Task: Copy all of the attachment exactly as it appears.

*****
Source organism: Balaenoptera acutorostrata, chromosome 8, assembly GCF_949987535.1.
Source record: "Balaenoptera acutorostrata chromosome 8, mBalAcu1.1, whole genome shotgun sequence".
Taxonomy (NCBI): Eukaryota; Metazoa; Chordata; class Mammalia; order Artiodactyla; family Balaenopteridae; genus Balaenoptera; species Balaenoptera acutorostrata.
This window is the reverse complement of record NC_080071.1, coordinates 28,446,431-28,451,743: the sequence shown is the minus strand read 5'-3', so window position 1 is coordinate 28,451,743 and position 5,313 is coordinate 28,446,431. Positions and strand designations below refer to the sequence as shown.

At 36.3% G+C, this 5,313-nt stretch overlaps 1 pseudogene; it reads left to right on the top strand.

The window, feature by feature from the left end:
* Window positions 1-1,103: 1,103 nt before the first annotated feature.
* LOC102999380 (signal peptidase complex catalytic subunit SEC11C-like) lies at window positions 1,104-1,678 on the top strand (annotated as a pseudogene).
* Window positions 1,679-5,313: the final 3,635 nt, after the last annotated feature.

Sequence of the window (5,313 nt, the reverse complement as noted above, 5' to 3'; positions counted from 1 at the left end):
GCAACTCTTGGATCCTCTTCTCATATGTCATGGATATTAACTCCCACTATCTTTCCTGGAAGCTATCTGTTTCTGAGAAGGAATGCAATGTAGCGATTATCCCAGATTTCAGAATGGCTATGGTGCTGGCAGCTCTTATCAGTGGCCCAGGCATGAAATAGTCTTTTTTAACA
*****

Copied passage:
Source organism: Balaenoptera acutorostrata, chromosome 8, assembly GCF_949987535.1.
Source record: "Balaenoptera acutorostrata chromosome 8, mBalAcu1.1, whole genome shotgun sequence".
Taxonomy (NCBI): Eukaryota; Metazoa; Chordata; class Mammalia; order Artiodactyla; family Balaenopteridae; genus Balaenoptera; species Balaenoptera acutorostrata.
This window is the reverse complement of record NC_080071.1, coordinates 28,446,431-28,451,743: the sequence shown is the minus strand read 5'-3', so window position 1 is coordinate 28,451,743 and position 5,313 is coordinate 28,446,431. Positions and strand designations below refer to the sequence as shown.

At 36.3% G+C, this 5,313-nt stretch overlaps 1 pseudogene; it reads left to right on the top strand.

The window, feature by feature from the left end:
* Window positions 1-1,103: 1,103 nt before the first annotated feature.
* LOC102999380 (signal peptidase complex catalytic subunit SEC11C-like) lies at window positions 1,104-1,678 on the top strand (annotated as a pseudogene).
* Window positions 1,679-5,313: the final 3,635 nt, after the last annotated feature.

Sequence of the window (5,313 nt, the reverse complement as noted above, 5' to 3'; positions counted from 1 at the left end):
GCAACTCTTGGATCCTCTTCTCATATGTCATGGATATTAACTCCCACTATCTTTCCTGGAAGCTATCTGTTTCTGAGAAGGAATGCAATGTAGCGATTATCCCAGATTTCAGAATGGCTATGGTGCTGGCAGCTCTTATCAGTGGCCCAGGCATGAAATAGTCTTTTTTAACA